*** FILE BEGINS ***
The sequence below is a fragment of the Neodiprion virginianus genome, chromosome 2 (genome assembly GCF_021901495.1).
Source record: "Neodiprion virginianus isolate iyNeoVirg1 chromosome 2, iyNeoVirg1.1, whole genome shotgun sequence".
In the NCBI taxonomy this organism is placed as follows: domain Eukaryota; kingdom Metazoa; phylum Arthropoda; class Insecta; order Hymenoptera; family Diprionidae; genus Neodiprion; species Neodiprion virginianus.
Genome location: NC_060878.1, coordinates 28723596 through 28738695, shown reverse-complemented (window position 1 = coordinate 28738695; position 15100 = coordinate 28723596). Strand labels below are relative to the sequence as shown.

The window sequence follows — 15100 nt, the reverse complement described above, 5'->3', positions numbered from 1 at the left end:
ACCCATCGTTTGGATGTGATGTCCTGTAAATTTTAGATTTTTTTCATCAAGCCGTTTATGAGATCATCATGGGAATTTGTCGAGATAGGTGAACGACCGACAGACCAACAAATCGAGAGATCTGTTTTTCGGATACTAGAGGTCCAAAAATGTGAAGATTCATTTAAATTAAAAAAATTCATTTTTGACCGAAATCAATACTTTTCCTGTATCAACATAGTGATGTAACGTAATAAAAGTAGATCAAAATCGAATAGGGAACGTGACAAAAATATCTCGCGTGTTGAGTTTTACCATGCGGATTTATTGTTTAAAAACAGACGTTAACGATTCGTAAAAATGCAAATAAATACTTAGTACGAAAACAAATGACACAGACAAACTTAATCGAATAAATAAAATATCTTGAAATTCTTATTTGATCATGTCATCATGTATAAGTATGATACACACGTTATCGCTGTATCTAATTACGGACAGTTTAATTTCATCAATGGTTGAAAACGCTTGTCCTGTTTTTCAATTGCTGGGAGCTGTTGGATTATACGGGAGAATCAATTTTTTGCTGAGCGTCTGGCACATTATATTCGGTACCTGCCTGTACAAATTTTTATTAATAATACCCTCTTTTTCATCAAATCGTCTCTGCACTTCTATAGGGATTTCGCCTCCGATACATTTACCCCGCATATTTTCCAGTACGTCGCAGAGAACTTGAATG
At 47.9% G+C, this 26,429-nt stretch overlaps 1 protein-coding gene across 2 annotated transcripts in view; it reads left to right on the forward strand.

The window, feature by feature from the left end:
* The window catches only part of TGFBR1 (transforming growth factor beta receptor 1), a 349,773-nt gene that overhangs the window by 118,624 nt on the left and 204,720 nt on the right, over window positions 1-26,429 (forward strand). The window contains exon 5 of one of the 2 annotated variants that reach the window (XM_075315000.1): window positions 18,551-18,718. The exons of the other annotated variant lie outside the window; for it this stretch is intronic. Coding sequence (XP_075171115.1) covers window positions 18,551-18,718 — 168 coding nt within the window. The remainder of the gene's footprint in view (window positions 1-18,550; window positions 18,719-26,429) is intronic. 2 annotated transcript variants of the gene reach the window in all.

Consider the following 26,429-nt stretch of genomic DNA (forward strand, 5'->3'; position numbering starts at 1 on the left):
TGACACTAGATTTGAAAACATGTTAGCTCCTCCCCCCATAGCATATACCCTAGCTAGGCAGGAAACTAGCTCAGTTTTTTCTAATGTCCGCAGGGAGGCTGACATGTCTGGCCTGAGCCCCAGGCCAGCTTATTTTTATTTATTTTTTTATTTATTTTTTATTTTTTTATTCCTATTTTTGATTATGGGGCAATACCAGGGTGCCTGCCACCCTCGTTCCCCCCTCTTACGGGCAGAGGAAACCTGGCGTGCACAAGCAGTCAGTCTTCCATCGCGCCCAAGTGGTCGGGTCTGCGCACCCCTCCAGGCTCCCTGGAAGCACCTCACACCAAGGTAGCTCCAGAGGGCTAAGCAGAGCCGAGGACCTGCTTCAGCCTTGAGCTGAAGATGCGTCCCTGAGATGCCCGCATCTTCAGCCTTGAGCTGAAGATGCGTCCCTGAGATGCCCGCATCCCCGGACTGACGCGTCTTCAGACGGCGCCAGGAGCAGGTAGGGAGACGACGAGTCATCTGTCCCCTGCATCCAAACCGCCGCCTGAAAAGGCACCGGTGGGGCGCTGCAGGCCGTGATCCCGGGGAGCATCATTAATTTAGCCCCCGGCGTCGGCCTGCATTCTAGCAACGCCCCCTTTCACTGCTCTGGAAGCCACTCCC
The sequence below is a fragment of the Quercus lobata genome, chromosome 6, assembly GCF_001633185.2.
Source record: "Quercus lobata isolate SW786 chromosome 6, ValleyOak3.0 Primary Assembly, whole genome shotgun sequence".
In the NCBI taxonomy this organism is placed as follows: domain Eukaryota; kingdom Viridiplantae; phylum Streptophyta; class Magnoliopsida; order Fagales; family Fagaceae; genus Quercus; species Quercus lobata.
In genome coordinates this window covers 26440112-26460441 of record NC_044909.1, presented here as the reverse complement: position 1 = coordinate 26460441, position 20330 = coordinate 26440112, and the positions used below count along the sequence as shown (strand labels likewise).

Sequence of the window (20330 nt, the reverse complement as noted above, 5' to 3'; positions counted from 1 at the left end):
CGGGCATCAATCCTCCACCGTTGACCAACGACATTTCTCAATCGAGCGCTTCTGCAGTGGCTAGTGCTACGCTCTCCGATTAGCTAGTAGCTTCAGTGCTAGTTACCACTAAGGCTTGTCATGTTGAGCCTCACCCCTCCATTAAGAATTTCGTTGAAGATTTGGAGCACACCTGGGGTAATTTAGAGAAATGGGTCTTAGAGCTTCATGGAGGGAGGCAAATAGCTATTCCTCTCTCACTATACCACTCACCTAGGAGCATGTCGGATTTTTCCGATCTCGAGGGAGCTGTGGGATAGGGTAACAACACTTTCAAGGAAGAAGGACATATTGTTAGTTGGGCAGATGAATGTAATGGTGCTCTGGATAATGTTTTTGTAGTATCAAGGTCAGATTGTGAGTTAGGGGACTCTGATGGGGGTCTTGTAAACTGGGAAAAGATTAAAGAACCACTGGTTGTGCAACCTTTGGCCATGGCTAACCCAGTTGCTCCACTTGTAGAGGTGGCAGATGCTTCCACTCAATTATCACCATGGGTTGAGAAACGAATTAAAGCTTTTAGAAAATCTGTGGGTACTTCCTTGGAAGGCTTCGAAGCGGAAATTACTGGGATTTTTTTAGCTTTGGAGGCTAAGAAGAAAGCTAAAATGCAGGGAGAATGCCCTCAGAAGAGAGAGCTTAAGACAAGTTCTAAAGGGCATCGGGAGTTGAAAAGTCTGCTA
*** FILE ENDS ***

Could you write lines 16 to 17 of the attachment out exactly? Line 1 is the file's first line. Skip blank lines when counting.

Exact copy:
Sequence of the window (20330 nt, the reverse complement as noted above, 5' to 3'; positions counted from 1 at the left end):
CGGGCATCAATCCTCCACCGTTGACCAACGACATTTCTCAATCGAGCGCTTCTGCAGTGGCTAGTGCTACGCTCTCCGATTAGCTAGTAGCTTCAGTGCTAGTTACCACTAAGGCTTGTCATGTTGAGCCTCACCCCTCCATTAAGAATTTCGTTGAAGATTTGGAGCACACCTGGGGTAATTTAGAGAAATGGGTCTTAGAGCTTCATGGAGGGAGGCAAATAGCTATTCCTCTCTCACTATACCACTCACCTAGGAGCATGTCGGATTTTTCCGATCTCGAGGGAGCTGTGGGATAGGGTAACAACACTTTCAAGGAAGAAGGACATATTGTTAGTTGGGCAGATGAATGTAATGGTGCTCTGGATAATGTTTTTGTAGTATCAAGGTCAGATTGTGAGTTAGGGGACTCTGATGGGGGTCTTGTAAACTGGGAAAAGATTAAAGAACCACTGGTTGTGCAACCTTTGGCCATGGCTAACCCAGTTGCTCCACTTGTAGAGGTGGCAGATGCTTCCACTCAATTATCACCATGGGTTGAGAAACGAATTAAAGCTTTTAGAAAATCTGTGGGTACTTCCTTGGAAGGCTTCGAAGCGGAAATTACTGGGATTTTTTTAGCTTTGGAGGCTAAGAAGAAAGCTAAAATGCAGGGAGAATGCCCTCAGAAGAGAGAGCTTAAGACAAGTTCTAAAGGGCATCGGGAGTTGAAAAGTCTGCTA